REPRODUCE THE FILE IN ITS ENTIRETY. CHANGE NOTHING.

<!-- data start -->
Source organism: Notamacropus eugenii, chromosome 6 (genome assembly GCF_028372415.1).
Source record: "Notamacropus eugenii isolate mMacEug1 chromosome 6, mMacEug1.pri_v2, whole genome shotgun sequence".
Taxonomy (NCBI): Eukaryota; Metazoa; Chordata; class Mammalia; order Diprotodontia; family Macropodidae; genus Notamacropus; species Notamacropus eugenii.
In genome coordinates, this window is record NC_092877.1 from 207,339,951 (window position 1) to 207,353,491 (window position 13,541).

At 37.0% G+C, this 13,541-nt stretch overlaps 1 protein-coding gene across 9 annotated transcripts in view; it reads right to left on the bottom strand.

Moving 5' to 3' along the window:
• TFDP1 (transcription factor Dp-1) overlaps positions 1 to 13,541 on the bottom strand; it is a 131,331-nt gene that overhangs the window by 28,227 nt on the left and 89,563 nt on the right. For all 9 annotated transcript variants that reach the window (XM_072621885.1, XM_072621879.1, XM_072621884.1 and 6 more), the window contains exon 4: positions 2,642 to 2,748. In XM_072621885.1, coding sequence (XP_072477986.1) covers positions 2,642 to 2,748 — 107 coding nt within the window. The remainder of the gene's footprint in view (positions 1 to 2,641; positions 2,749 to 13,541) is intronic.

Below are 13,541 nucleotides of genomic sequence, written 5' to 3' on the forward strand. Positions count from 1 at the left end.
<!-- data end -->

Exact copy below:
Source organism: Notamacropus eugenii, chromosome 6 (genome assembly GCF_028372415.1).
Source record: "Notamacropus eugenii isolate mMacEug1 chromosome 6, mMacEug1.pri_v2, whole genome shotgun sequence".
Taxonomy (NCBI): Eukaryota; Metazoa; Chordata; class Mammalia; order Diprotodontia; family Macropodidae; genus Notamacropus; species Notamacropus eugenii.
In genome coordinates, this window is record NC_092877.1 from 207,339,951 (window position 1) to 207,353,491 (window position 13,541).

At 37.0% G+C, this 13,541-nt stretch overlaps 1 protein-coding gene across 9 annotated transcripts in view; it reads right to left on the bottom strand.

Moving 5' to 3' along the window:
• TFDP1 (transcription factor Dp-1) overlaps positions 1 to 13,541 on the bottom strand; it is a 131,331-nt gene that overhangs the window by 28,227 nt on the left and 89,563 nt on the right. For all 9 annotated transcript variants that reach the window (XM_072621885.1, XM_072621879.1, XM_072621884.1 and 6 more), the window contains exon 4: positions 2,642 to 2,748. In XM_072621885.1, coding sequence (XP_072477986.1) covers positions 2,642 to 2,748 — 107 coding nt within the window. The remainder of the gene's footprint in view (positions 1 to 2,641; positions 2,749 to 13,541) is intronic.

Below are 13,541 nucleotides of genomic sequence, written 5' to 3' on the forward strand. Positions count from 1 at the left end.